First investor of PayPal shares his journey and advice
Peter Davison was the first person to invest in the company that is now PayPal. In the first of our Founder Chat series, he shared the unique knowledge and insights he's gained on his journey with the next generation of entrepreneurs.
It was the startup that took the world of transacting to a whole new level, revolutionising the way everyday people make online payments. Now, most of us carry the app in our back pockets.
During the inaugural Founder Chat, aspiring student entrepreneurs had the opportunity to gain unique insight into the stories and perspectives of Peter Davison – the first investor of PayPal and founder of Fishburners, Australia’s largest startup community.
Davison is currently mentoring members of the UTS Startup community, and kicked off the series with a down to earth and entertaining discussion about the journey of success.
From his student days in Brisbane studying mathematics, Davison saw himself as an outsider.
“I always felt different,” he said.
“I wanted to contribute and I wanted to do something bigger than what my degree was about.”
Pursuing the path of an entrepreneur followed soon after graduating when he decided to fly to Silicon Valley and pitch himself as a venture capitalist.
Less than a decade later, Davison would become the first person to invest in the company that would exit for $USD1.5 billion – PayPal.
Find out who your audience is
As one of the most successful startup investors in Australia, the audience of budding entrepreneurs gathered at UTS Startups were keen to know where and how to start.
Davison’s advice was clear and simple: know your audience.
“The best chance you have is to know a market of people really well,” he said.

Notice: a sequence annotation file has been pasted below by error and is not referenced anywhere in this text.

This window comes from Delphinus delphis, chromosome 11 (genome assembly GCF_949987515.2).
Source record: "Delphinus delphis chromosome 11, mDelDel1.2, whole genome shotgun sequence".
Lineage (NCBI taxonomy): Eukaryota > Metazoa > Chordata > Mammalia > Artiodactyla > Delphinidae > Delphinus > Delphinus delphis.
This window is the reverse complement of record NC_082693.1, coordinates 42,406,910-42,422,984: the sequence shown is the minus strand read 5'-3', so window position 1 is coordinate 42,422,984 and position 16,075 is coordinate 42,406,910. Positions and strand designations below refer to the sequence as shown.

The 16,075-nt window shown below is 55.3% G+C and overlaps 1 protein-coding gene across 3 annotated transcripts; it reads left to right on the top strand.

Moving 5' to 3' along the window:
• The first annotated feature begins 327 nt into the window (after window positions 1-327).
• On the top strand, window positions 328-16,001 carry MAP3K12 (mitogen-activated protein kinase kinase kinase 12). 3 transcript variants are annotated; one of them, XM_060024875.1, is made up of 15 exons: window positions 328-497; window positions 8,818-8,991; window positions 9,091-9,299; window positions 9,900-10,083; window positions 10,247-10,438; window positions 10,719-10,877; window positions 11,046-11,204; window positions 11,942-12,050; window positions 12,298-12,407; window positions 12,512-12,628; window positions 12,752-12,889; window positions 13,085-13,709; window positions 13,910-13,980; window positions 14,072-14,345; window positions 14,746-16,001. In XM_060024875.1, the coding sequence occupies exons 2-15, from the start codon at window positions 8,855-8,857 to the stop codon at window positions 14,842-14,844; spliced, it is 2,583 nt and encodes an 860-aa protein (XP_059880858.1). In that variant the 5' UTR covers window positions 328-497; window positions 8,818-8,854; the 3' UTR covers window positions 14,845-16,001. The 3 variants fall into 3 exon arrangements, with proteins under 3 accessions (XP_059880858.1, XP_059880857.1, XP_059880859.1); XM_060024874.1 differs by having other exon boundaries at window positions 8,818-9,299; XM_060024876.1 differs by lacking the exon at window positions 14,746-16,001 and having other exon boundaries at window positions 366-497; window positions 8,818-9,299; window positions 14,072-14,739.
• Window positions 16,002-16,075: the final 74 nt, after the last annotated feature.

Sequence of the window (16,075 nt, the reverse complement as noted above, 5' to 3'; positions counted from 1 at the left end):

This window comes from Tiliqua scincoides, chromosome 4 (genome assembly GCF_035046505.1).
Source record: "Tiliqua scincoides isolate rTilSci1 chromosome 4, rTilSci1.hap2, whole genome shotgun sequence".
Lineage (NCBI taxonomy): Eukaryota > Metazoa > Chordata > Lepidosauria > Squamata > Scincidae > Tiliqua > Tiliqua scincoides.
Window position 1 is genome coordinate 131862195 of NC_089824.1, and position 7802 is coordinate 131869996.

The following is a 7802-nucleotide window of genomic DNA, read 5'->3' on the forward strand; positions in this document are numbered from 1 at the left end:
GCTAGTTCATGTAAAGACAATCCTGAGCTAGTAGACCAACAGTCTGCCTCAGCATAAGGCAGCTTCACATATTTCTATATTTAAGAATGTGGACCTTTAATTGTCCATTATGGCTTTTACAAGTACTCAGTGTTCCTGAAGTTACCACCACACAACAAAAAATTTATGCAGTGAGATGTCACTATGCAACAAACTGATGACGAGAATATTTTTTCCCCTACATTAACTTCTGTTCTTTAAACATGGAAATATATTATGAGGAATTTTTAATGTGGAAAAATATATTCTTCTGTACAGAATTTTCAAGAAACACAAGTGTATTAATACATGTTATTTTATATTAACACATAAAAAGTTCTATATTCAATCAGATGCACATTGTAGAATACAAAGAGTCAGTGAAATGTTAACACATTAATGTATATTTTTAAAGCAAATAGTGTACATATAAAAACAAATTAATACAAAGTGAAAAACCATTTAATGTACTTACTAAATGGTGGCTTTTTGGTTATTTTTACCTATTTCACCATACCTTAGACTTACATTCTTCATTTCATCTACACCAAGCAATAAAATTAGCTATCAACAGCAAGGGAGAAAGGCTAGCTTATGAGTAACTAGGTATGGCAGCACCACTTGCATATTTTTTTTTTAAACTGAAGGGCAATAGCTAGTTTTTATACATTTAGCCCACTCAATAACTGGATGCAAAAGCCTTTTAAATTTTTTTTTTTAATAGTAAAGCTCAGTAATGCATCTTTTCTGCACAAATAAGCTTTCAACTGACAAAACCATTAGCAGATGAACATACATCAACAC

The next step is to identify the issue you want to attack and understand how to market it successfully.
“Forget ideas. Just ask yourself ‘who do I know really well’?”
Timing and execution is key
As Davison took the audience on his whirlwind journey from average university graduate to multi-millionaire investor, it was almost hard to believe it was true.
But Davison said it’s not all about having good ideas and working hard.
“Ideas are nothing, all they do is tell me a little bit about how you think,” he said.
“Don’t ask me whether you have a good idea because I’ll probably say yes, but a good idea is just one part of it,” he said.
For him, timing and being in the right place at the right time is a key factor in entrepreneurial success.
“If I had the idea for PayPal in Brisbane, it never would have worked.”
Davison encouraged young entrepreneurs to be flexible and practical in their approach.
Importantly he adds, it’s the steps after the idea that count – how you execute an idea, whether you embrace opportunity and how you position your idea in the right context so that it can thrive.
As entrepreneurs looking to grow their companies, the audience was keen to get the scoop on what a major investor looks for in a startup venture, and how venture capitalists approach their investments in startups.
“Go big,” was Davison’s answer explaining that a typical approach of a venture capitalist is to demand or encourage high targets from founders in order to cover costs or losses.
During a question about ‘unicorns’ – startups valued at over $1 billion – Davison said there are very few commonalities between them except, ironically, their inherent uniqueness.
“The most successful ideas are often seen as outrageous,” he said.
And while Davison encouraged student startup founders to think big, if that’s what they wanted to aspire to, he also advised them to run their own race.
“Let go of comparing yourself to others,” he said.
UTS is working toward developing the next generation of entrepreneurs and providing students with opportunities to learn and experience the world of startups. For more events like this, sign up to our newsletter.